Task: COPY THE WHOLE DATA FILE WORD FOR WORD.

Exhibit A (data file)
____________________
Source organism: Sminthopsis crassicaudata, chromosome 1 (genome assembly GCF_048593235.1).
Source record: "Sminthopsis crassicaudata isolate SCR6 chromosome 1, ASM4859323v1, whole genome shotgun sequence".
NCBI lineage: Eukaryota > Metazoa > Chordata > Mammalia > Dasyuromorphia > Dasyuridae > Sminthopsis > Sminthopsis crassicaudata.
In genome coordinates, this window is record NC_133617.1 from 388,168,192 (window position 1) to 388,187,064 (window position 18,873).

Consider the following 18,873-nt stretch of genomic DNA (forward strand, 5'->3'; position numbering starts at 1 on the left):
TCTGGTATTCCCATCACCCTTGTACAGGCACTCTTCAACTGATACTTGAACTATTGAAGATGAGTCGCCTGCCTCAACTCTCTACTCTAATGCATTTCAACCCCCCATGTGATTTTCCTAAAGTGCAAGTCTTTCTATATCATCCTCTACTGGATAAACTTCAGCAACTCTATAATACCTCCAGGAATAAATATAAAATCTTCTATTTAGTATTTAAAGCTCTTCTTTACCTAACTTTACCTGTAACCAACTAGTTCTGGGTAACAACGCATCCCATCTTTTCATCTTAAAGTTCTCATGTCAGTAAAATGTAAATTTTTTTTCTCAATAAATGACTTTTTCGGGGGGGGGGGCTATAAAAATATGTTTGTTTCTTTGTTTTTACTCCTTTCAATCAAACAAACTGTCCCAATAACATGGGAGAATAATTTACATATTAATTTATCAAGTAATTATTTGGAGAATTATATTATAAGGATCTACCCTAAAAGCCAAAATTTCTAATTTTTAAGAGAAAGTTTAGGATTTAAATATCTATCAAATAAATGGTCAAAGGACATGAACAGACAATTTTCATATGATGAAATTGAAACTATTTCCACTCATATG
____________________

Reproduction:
Source organism: Sminthopsis crassicaudata, chromosome 1 (genome assembly GCF_048593235.1).
Source record: "Sminthopsis crassicaudata isolate SCR6 chromosome 1, ASM4859323v1, whole genome shotgun sequence".
NCBI lineage: Eukaryota > Metazoa > Chordata > Mammalia > Dasyuromorphia > Dasyuridae > Sminthopsis > Sminthopsis crassicaudata.
In genome coordinates, this window is record NC_133617.1 from 388,168,192 (window position 1) to 388,187,064 (window position 18,873).

Consider the following 18,873-nt stretch of genomic DNA (forward strand, 5'->3'; position numbering starts at 1 on the left):
TCTGGTATTCCCATCACCCTTGTACAGGCACTCTTCAACTGATACTTGAACTATTGAAGATGAGTCGCCTGCCTCAACTCTCTACTCTAATGCATTTCAACCCCCCATGTGATTTTCCTAAAGTGCAAGTCTTTCTATATCATCCTCTACTGGATAAACTTCAGCAACTCTATAATACCTCCAGGAATAAATATAAAATCTTCTATTTAGTATTTAAAGCTCTTCTTTACCTAACTTTACCTGTAACCAACTAGTTCTGGGTAACAACGCATCCCATCTTTTCATCTTAAAGTTCTCATGTCAGTAAAATGTAAATTTTTTTTCTCAATAAATGACTTTTTCGGGGGGGGGGGCTATAAAAATATGTTTGTTTCTTTGTTTTTACTCCTTTCAATCAAACAAACTGTCCCAATAACATGGGAGAATAATTTACATATTAATTTATCAAGTAATTATTTGGAGAATTATATTATAAGGATCTACCCTAAAAGCCAAAATTTCTAATTTTTAAGAGAAAGTTTAGGATTTAAATATCTATCAAATAAATGGTCAAAGGACATGAACAGACAATTTTCATATGATGAAATTGAAACTATTTCCACTCATATG